WWE has been known for years, at this point, to be the type of brand that likes to tackle major issues in the world. Whether they invent a character, bring up something on television, or bring people to television that in the news -- it's still brought up. They want to connect with their audience in every way possible, both male and female as well as young and old. They have lost fans over the years, to the right connection between the sports entertainment universe and the rest of the world is quite critical for them.
However, WWE may be going a bit too far with their recent attempt to connect to an interesting audience for them, the LGBT community. Standing for Lesbian, Gay, Bisexual, and Transgender, the LGBT world has grown over the years. This means the world had to take notice as a large percentage joined in by either coming out or changing gender completely. WWE wanted to connect with this audience more by partnering with GLAAD, which was a great move for the WWE brand.
The problem came when Stephanie McMahon mentioned in an interview with NBC OUT, she would talk about acceptance and possible LGBT programming, saying the following.
"Throughout my life I have grown up knowing gay [WWE] superstars and executives. It's always been accepted, but now it's about getting that message out there. When it makes sense … absolutely we will integrate LGBT storylines into our programming. We've had GLAAD come in and speak to our entire writing team and give a whole tutorial on sensitivities, the right words, the wrong word [and] why those words matter. I think that with their guidance and support, we will be able to portray that [LGBT storyline] appropriately."
Legendary wrestler Pat Patterson was known for being gay for a number of years, but it was normally an open secret. Many fans knew, all the wrestlers knew too. When he was brought on to help WWE Chairman Vince McMahon with creative material, he became quite a big figure outside of the ring, too. He is the man responsible for The Royal Rumble match, in fact. The Rumble match is now an iconic fixture of WWE programming in what WWE calls "Wrestlemania season."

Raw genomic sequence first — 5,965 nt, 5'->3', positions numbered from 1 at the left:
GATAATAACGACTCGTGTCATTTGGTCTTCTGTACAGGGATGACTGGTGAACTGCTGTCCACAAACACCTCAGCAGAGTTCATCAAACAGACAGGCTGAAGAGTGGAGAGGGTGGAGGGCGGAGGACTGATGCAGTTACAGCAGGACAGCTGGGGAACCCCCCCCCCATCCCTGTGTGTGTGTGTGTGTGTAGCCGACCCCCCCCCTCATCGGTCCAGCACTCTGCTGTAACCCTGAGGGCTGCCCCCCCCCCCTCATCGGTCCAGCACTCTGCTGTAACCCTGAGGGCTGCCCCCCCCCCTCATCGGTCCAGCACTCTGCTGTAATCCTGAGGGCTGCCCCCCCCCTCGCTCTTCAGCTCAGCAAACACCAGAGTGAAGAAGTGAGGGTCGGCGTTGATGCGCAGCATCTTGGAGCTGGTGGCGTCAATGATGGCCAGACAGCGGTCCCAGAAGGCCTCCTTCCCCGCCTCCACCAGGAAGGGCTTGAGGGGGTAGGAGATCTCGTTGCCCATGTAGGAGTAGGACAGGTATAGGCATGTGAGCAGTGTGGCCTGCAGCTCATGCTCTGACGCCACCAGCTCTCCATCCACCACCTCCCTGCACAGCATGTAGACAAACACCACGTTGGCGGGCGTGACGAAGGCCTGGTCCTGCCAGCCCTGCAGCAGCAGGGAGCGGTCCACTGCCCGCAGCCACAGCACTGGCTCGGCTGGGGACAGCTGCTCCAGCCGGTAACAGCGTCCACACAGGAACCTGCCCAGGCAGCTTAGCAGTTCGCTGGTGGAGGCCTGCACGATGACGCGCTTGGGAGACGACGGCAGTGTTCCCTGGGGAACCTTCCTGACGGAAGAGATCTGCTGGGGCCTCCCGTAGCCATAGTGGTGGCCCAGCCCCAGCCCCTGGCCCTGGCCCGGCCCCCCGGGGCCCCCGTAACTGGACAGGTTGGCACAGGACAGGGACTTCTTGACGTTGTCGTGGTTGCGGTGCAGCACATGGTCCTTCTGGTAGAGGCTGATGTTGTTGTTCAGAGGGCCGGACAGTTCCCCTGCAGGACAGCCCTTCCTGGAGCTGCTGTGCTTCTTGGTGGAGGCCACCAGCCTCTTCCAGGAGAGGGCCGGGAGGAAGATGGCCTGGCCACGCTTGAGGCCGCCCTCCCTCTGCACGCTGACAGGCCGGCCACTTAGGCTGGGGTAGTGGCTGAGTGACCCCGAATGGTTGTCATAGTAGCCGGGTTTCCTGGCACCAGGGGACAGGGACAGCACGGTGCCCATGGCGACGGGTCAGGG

Patterson would come out officially as gay on Legends House, a reality show on the WWE Network that also included Roddy Piper and various other legends. It made a lot of major news outlets, but it was by no means a secret the way WWE tried to play it up on the show. Technically, this was a time WWE did play up an LGBT angle for programming, because it was certainly played up. The major issue for Stephanie McMahon and WWE is that they cannot just make a storyline work as easily as this.
The shows are PG now, which means they cannot get away with a lot of things that would make it easier for them to get away with deeper LGBT storylines. The one thing that WWE is lucky to have is a gay athlete. Darren Young came out as gay in 2013, casually, with TMZ. WWE is now using him more often on television and even paired WWE Hall of Famer Bob Backlund with him as his "coach."
The company also can only go so far before alienating a certain part of the audience as well. For example, men dominate the WWE viewership, with over 60 percent of the total audience. This does not even include younger males. A bulk of those people would not want to see a man kissing another man on WWE programming. Meanwhile, they'd love seeing a woman kiss another woman, but the near-40 percent female audience may not be cool with it. Both may even offend families that are watching at home. Remember, WWE is PG, and can only go so far in programming anyway.
While you have many who would be numb to it, you have remember how other countries are not as good about gay rights as the United States have been. We're not even that good with them ourselves, so how can WWE go to the Middle East or other nations that actually put people in prison for being gay if they use these stories on television? Remember, WWE is a worldwide business and not just a domestic one. While Stephanie McMahon answered the questions as best she could, we should not expect to see a lot of "in depth" LGBT storylines at all due to what the WWE has to face in trying them.
[Image via WWE]